"The Hot Streak is an interesting take on loving someone who is in the limelight. I enjoyed the book and found it to be an entertaining read." --Coffee Time Romance When Casey Branigan meets major league baseball player Tyler Hammond at a photo shoot, she finds the fun and excitement her life needs. As a manager in a big Boston design firm, Casey's life has become lackluster - but her affair with Tyler promises to change that. Quickly caught up in the whirlwind that surrounds celebrity athletes, Casey travels all over the country to watch Tyler pitch. The sex is breathtaking and Casey loves the lifestyle fame and fortune affords. Tyler is on a winning streak, and he thinks Casey is the reason why. But Casey must decide for herself whether this is just a summer fling. Or is Casey starting a winning streak of her own?
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July 03, 2009
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Excerpt from The Hot Streak by Cecilia Tan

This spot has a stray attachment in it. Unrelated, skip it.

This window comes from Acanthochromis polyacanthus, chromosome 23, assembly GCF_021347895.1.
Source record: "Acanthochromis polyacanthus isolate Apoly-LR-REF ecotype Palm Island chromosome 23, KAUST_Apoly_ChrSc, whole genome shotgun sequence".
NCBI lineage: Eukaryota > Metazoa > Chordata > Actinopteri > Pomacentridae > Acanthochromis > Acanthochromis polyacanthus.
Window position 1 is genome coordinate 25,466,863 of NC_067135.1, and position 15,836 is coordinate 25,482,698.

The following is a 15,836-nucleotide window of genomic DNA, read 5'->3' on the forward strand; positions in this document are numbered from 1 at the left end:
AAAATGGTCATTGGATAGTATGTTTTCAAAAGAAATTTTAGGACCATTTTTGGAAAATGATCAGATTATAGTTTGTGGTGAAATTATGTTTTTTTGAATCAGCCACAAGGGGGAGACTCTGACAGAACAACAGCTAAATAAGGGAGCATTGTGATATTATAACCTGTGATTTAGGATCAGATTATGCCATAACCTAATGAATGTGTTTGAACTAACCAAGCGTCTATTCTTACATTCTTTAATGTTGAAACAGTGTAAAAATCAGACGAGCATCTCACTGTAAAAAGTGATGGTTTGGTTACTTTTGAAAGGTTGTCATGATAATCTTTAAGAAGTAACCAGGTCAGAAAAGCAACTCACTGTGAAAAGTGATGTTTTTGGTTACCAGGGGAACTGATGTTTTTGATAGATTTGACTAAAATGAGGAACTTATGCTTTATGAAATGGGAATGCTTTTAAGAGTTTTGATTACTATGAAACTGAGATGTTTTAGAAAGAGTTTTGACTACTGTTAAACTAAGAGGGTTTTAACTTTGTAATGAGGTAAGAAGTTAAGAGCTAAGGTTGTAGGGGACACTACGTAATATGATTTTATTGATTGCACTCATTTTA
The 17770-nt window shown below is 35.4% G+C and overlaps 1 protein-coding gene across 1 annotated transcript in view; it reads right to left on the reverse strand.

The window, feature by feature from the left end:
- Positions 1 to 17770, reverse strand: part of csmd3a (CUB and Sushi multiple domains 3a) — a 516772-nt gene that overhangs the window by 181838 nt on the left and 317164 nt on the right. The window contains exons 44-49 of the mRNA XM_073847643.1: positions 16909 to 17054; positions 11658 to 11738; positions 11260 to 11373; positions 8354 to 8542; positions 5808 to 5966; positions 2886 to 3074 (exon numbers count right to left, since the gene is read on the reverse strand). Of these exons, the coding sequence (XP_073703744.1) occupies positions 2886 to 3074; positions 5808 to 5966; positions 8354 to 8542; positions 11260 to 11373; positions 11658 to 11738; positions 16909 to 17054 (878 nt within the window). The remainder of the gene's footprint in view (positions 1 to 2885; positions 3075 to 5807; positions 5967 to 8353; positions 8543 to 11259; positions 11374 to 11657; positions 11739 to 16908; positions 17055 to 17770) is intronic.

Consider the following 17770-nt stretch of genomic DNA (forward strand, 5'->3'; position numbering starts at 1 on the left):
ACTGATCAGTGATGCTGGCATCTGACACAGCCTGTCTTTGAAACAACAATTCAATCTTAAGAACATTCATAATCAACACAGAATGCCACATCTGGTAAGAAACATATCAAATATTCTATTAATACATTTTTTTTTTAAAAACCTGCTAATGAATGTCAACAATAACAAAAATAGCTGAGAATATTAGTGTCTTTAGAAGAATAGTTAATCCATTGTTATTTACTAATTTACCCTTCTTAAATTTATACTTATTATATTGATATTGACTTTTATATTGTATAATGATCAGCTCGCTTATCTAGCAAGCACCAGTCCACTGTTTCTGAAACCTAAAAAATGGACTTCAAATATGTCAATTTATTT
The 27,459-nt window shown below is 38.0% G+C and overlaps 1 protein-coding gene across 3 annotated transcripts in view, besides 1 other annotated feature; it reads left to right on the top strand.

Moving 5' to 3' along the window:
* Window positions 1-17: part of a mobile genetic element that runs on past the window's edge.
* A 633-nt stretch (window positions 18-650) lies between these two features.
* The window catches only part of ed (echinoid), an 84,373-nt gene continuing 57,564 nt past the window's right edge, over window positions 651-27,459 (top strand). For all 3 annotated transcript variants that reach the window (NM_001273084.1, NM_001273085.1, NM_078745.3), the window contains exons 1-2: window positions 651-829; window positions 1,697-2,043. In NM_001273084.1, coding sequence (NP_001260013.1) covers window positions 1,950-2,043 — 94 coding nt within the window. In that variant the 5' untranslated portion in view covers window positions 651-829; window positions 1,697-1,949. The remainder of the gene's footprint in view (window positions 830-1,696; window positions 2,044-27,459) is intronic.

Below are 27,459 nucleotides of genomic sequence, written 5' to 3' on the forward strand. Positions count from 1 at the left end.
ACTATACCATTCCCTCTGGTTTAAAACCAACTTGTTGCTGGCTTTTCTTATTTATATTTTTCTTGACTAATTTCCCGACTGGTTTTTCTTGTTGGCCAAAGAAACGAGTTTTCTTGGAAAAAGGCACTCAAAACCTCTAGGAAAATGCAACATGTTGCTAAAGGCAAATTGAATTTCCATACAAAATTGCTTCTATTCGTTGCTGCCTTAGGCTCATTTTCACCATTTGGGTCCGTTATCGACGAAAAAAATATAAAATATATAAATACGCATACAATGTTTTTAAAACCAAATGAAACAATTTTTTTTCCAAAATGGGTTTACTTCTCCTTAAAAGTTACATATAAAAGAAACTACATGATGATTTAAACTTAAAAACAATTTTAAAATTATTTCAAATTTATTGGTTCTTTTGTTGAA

Casey felt like a little girl on her way to the circus. That was the only thing she could think of to compare it to, as she rode the packed train toward the ballpark. There was a kind of excitement in the crowd, and as she elbowed her way out of the car with the rest of the passengers, she couldn't help but be caught up in it. She wasn't completely sure which way to go, but surrounded by people in Robins hats and jerseys and T-shirts, she figured all she had to do was go with the flow. The river of brightly clad people buoyed her along toward the stadium. The summer breeze blew warm off Boston Harbor while the sun set somewhere behind the skyline. The glow of stadium lights ahead and the tinny sound of music from the PA system seemed to beckon the crowd. People chattered excitedly all around her, and she caught the sound of a familiar name in it. Hammond, Tyler Hammond. The two women directly in front of her were talking about the very guy who had invited Casey to this game. "What? It's Hammond starting? I thought it was Gutierrez on the mound tonight." The woman was in her forties, Casey guessed, blond, with overlong nails and too many rings. She reminded Casey of her Aunt Mary. "That was last night," her friend replied. "Why do you think I'm wearing my Tyler Hammond jersey? Hello?" The other woman slid her long, dark hair aside, and pointed at her back to emphasize the point. Casey blinked. Right there, it said Hammond, with a large number thirteen sewn in black satin on the orange-red cloth. She had the urge to ask them, What's he like? Is he a decent guy? I met him today at work and I have no clue what I'm doing here... But as the crowd grew thicker closer to the park, she lost sight of them. Time to figure out where to pick up the tickets. The stadium was only a few years old, a gleaming jewel on the waterfront, built to entice a National League team to Boston and, so said the cynical business columnists, to eat into the huge market of baseball fans the Red Sox had formerly monopolized. It had been big news at the time, but Casey hadn't paid much attention in recent years and she'd never been to the ballpark before. She eventually found the window labeled "Team/Family/VIP"--a handwritten sign taped on the inside of the glass. Behind it stood a gray-haired woman wearing a red polo shirt with the Robins logo embroidered on it. "Last name?" she barked at Casey through the grill. "Branigan," Casey answered. "Tyler Hammond said he left me..." "Branigan," the woman repeated. "Cassie?" "Casey," she corrected, more annoyed at having been cut off than at the woman getting her name wrong. "Whatever. ID, please?" Casey slipped her driver's license into the little metal well under the window, and the woman slid it back along with a ticket. "Enjoy the game. Next!" Casey put her license back into her wallet, feeling a bit like she was at the airport as she prepared to go through security. Were they going to want to see it again? They were searching people's bags up ahead. But all she had was her little handbag, too small even to hold a single bottle of smuggled beer in it, much less a weapon of mass destruction. The guard just gave it a cursory glance and waved her through. She made her way through the brick and concrete building, making her way along wide walkways edged with vending stalls selling popcorn and hot dogs; it smelled like the circus, too. A man selling bags of cotton candy lined up on a long pole edged past her and up a ramp toward the seats. She examined the numbers posted above the ramp and walked on further, looking for hers. She came to what looked to be the right ramp and headed up a narrow concrete tunnel toward the bright lights. Suddenly she was standing in the bowl of the stadium, the field huge and green in front of her. Players were spread out over the grass and for a moment she panicked, thinking she was late, but she quickly realized they weren't playing yet. They were stretching and practicing their moves. She stared, the way one would if the actors in a Broadway play were wandering around on the stage before a show. But then an usher noticed her lost look and steered her to a seat about ten rows back from the field. The whole section was empty; no one else near her had shown up yet. She bought a program from a passing vendor so she would have something to read while waiting, but she ended up looking around. I'm really not supposed to be here, she thought, and it seemed surreal to be sitting under bright lights in the open air. She was supposed to be at a party right then. A "work" party being thrown by one of her regular clients, a launch party for the new "look" for their magazine, and she supposed she should have gone to be supportive and to network. But open-bar-and-crudite just didn't have the appeal it once did. I never promised I'd go, she rationalized. It wasn't as if she got paid to spend non-work hours attending that sort of thing, either. Well, thank you, Tyler Hammond, for getting me away from that for a night. She looked for him on the field, but didn't see him among the players there. Men raked the dirt and just a few Robins were off to one side playing catch and doing little sprints. She felt a thrill of excitement when she thought she caught sight of him--but no, that was someone else. They'd met earlier in the day, when she was helping to set up a photo shoot for another magazine her company worked for. There had been two athletes involved, Tyler and another whose name Casey had forgotten now. The photographer had been aiming for some high-concept image with Tyler in a suit of armor, but Casey hadn't paid much attention to the photographer. Not once Tyler had started to pay attention to her. Casey generally did not flirt at work. Working in a production bureau normally did not bring her into contact with many flirt-worthy subjects, anyway. And today, she had not flirted either. It was all Tyler. If he hadn't been so persistent, she probably would have just laughed him off and not taken him up on the offer of the free ticket. She sat up straighter suddenly; there he was. He hopped up the dugout steps and started walking across the grass. With him went a player carrying a large bag, and an older man Casey guessed must be a coach. They were fifty yards away at least, and Tyler was wearing a hat, but she was sure it was him. Well, that and the fact that his jersey said Hammond on the back with a number thirteen, just like that woman's. The other player walking with him had Madison on his back. Casey wondered how players felt about women wearing clothes with their names on them. Was it sort of weird? Would Tyler expect his girlfriend or wife to wear a Hammond jersey? Casey shook her head. I can't believe I'm thinking about stuff like that. He was a sweet guy, but it wasn't as if she expected anything to come of it. He had been nice to leave the ticket and it was a great excuse to get away from a boring work function and do something different for once. Casey watched the little trio open a gate in the far wall in the outfield and disappear through it. She was just wondering where they had gone when a woman took the seat next to her. She was alone, not wearing any team colors, her hair a perfect auburn; her jewelry looked expensive. The woman glanced at Casey, then took a magazine out of her shoulder bag and began to read as if she were waiting for a bus rather than a baseball game. The words were out of Casey's mouth almost before she realized it. "Oh my goodness, I worked on that magazine." It was the fashionable home publication whose party she was skipping out on, as if Fate were trying to remind her about it. The woman looked up. "Oh?" "Yes. I did some independent art direction for them. I work at a production bureau here in town...sorry, that might sound like Greek. I helped with their photography and layout." Casey held out her hand. "Casey Branigan." "Pleased to meet you," the woman said, shaking her hand hard. "I'm Missy Madison." Something about the way she said it made it sound like she expected Casey to recognize it. Casey hesitated, eyebrow raised, as if trying to place it, and the woman went on. "Mad Dog's wife." Madison, she had said. "Oh, the fellow I saw walking with Tyler?" Her smile warmed suddenly, seemed more genuine. "You're here with Tyler?" "Well, not with..." Casey started, then stopped. "I mean, he was nice enough to give me a ticket. I'm not, I mean..." Missy smiled and patted Casey on the arm. "He's fun, Tyler is," she said and her smile turned knowing. Casey didn't know what to say to that, so she just smiled in return while wondering what she was getting herself into.